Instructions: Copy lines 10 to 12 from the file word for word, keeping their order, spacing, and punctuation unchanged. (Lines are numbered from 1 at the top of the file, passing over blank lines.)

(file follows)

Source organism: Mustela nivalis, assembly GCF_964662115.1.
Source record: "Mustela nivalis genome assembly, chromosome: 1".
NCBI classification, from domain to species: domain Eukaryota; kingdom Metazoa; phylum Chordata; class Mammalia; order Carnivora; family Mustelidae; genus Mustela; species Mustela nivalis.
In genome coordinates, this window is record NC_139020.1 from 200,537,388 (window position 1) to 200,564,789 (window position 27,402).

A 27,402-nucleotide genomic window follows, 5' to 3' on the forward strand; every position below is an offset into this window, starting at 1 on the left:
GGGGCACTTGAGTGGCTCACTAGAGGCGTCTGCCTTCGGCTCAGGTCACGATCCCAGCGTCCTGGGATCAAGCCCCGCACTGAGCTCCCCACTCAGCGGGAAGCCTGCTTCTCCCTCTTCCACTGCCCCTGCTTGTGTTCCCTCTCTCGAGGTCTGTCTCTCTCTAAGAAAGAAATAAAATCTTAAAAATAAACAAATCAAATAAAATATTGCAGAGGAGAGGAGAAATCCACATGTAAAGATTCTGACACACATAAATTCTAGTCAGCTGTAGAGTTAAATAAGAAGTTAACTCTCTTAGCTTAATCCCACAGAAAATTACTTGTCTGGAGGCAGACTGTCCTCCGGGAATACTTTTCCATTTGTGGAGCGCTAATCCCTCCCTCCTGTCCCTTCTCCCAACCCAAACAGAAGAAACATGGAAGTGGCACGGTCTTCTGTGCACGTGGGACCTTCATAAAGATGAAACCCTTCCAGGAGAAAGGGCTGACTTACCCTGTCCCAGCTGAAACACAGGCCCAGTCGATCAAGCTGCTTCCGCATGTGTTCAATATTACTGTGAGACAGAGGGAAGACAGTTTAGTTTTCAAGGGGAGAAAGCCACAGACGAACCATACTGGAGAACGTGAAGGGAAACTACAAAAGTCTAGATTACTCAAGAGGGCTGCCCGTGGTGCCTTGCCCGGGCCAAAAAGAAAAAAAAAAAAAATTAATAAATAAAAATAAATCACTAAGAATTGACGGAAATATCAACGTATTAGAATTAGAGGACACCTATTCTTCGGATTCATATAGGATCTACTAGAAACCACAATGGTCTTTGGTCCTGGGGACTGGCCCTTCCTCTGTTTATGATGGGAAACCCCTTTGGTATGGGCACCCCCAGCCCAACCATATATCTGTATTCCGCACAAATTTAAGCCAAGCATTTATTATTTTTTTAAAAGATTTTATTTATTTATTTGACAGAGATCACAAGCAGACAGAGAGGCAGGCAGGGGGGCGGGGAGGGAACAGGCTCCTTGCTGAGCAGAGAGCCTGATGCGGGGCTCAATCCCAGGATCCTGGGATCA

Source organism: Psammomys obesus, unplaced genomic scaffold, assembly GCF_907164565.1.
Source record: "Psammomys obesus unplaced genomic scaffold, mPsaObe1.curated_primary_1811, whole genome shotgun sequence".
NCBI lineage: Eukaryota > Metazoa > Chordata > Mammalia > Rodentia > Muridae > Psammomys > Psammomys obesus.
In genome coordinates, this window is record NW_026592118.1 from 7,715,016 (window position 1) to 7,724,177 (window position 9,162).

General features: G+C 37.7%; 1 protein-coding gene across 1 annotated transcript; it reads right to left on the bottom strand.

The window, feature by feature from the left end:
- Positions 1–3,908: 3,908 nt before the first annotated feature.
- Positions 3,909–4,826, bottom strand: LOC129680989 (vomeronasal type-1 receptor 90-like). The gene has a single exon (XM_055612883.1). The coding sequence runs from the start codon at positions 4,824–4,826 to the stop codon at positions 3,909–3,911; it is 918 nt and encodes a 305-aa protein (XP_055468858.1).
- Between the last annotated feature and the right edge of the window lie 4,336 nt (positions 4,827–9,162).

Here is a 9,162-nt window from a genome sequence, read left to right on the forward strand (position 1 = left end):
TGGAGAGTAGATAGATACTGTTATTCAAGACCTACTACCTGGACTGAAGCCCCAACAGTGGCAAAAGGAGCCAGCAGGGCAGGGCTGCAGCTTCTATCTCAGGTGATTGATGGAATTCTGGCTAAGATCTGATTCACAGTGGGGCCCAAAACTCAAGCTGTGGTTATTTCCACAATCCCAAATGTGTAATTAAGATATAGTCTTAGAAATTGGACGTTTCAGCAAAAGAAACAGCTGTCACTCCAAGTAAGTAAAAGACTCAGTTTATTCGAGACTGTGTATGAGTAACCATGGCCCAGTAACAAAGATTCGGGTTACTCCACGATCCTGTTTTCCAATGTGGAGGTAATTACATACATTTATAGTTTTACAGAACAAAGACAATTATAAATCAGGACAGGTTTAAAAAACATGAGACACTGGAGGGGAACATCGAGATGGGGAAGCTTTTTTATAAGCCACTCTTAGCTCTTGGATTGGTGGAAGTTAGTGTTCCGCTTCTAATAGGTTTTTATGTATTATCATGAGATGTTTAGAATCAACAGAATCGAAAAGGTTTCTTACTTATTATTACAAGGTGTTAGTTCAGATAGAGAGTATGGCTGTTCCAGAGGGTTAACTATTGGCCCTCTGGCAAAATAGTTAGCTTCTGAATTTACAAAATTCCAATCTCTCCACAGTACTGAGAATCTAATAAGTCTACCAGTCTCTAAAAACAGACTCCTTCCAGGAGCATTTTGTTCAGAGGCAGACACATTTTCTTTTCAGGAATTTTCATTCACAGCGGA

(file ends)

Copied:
In genome coordinates, this window is record NW_026592118.1 from 7,715,016 (window position 1) to 7,724,177 (window position 9,162).

General features: G+C 37.7%; 1 protein-coding gene across 1 annotated transcript; it reads right to left on the bottom strand.

The window, feature by feature from the left end: